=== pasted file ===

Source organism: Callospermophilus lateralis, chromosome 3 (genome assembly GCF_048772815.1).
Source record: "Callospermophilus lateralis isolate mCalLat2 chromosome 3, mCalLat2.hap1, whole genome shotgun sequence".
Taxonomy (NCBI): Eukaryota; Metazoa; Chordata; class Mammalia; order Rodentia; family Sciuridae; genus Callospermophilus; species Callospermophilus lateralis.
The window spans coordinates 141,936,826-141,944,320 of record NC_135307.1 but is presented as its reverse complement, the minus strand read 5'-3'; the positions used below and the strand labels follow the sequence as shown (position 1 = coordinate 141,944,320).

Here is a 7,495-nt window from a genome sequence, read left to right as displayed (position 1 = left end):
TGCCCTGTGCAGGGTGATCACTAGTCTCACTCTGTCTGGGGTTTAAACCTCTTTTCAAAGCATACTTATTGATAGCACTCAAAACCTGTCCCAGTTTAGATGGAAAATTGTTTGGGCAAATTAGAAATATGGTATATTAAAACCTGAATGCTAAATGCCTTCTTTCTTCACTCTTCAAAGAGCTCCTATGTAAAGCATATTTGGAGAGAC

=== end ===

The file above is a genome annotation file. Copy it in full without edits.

Source organism: Callospermophilus lateralis, chromosome 3 (genome assembly GCF_048772815.1).
Source record: "Callospermophilus lateralis isolate mCalLat2 chromosome 3, mCalLat2.hap1, whole genome shotgun sequence".
Taxonomy (NCBI): Eukaryota; Metazoa; Chordata; class Mammalia; order Rodentia; family Sciuridae; genus Callospermophilus; species Callospermophilus lateralis.
The window spans coordinates 141,936,826-141,944,320 of record NC_135307.1 but is presented as its reverse complement, the minus strand read 5'-3'; the positions used below and the strand labels follow the sequence as shown (position 1 = coordinate 141,944,320).

Here is a 7,495-nt window from a genome sequence, read left to right as displayed (position 1 = left end):
TGCCCTGTGCAGGGTGATCACTAGTCTCACTCTGTCTGGGGTTTAAACCTCTTTTCAAAGCATACTTATTGATAGCACTCAAAACCTGTCCCAGTTTAGATGGAAAATTGTTTGGGCAAATTAGAAATATGGTATATTAAAACCTGAATGCTAAATGCCTTCTTTCTTCACTCTTCAAAGAGCTCCTATGTAAAGCATATTTGGAGAGAC